How do you price in the threat of nuclear war? On a day in a week that's likely to define an epoch, irrespective of Putin's threat, talking about the travails of traders seems immaterial, and yet for anyone working in financial markets, today is going to be a day of enormity.
As Jim Reid, global head of fundamental credit strategy at Deutsche Bank, writes, today is likely to be up there with the most consequential and complex trading days of recent years: "The Lehman collapse, the bailout of AIG, the conservatorship of Fannie Mae and Freddie Mac, the Greek default, the near miss with other peripherals, Draghi's "whatever it takes", the Japanese earthquake, the Brexit vote, the 2016 US election night, and the pandemic to name a selection," says Reid. It's not just Putin's threat, which the Financial Times says is being taken seriously, it's the range of sanctions against Russia, the shifting of the "tectonic plates" of geopolitics, and the potential governmental and fiscal response. Even before this all happened, Business Insider said traders were positioned for a "cataclysmic shift" and potential market collapse. What now?
Anything related to Russia will clearly be in the eye of the storm. “In this environment, a 10% move is nothing,” Yury Arkhangelskiy, a Russian broker, told Bloomberg of the prospects for the ruble (which is already down 29% this morning): “The market is panicking and investors are getting rid of Russian assets." Norway's oil fund is disposing of $3bn of Russian holdings; BP is taking a potential $25bn hit in dumping its shares in Rosneft. The Russian financial system will be in danger of collapse following the decision to sanction Russia's central bank; this morning, it raised the interest rate to 20%, a move that will challenge Russian households who've loaded up on debt in recent years, according to analysis by Adam Tooze of Columbia University.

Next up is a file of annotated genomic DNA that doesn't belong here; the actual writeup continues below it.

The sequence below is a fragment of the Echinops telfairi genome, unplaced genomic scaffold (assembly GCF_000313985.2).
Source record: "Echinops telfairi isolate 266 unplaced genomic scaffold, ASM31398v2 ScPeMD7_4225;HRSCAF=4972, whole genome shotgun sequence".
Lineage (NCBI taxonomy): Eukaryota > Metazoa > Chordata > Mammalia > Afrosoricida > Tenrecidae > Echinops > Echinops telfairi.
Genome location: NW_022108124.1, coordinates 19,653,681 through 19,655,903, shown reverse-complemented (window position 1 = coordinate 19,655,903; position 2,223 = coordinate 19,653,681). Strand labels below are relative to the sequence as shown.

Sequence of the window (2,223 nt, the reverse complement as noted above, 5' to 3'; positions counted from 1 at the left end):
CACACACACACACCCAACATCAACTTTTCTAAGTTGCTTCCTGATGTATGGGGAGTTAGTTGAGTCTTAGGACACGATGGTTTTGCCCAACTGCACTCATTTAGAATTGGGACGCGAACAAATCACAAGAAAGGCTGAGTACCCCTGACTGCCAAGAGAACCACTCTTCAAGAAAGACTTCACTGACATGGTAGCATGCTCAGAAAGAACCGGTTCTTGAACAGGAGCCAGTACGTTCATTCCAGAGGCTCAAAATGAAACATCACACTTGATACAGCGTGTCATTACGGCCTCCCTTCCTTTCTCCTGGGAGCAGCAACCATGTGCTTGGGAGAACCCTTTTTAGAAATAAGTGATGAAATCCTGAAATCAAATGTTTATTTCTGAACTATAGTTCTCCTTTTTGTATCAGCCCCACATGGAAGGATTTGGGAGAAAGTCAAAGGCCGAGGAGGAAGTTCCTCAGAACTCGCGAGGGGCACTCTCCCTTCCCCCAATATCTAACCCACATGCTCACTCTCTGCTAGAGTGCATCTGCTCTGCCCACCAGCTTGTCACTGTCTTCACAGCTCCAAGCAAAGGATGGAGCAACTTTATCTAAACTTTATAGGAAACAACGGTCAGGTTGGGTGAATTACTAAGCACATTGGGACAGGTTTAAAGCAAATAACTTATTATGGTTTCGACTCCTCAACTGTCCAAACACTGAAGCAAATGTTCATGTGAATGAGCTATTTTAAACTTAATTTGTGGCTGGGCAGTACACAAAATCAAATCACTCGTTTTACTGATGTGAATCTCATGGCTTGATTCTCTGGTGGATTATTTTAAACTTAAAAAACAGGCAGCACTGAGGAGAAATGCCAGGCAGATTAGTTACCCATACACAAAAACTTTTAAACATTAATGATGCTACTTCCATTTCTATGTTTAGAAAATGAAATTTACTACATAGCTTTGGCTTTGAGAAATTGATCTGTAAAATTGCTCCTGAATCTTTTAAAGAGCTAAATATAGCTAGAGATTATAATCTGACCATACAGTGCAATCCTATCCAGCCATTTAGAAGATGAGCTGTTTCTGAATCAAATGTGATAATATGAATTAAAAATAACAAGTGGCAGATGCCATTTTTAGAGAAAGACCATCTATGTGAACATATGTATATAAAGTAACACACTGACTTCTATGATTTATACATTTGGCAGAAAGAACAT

Then there are the effects on real, physical trade. Many people will have seen the list doing the rounds on social media about Ukraine's significance as an exporter. More than 25% of global exports of wheat and grain come from Russia. As the Wall Street Journal points out, war in Ukraine threatens car parts, chips and sunflower oil. Factories making cars in Germany have already been shut down as a result. Commodity markets will be roiled.
And then there are the secondary effects. Zoltan Pozsar, Credit Suisse's global head of short term interest rate strategy and the expert on illiquid markets and shadow banking, is suggesting that the decision to ban some Russian lenders from SWIFT will prompt monetary authorities to again flood the system with dollars.
If you're working in financial markets, it's a lot to take in. As Reed points out, this day, and this week, look like the sorts of definitive days that are remembered for a generation. Individual reputations will be gained and lost. The risk landscape has metamorphosed, and against a backdrop of jarring threats and images from Ukraine, banks, traders and hedge funds need to take account of this.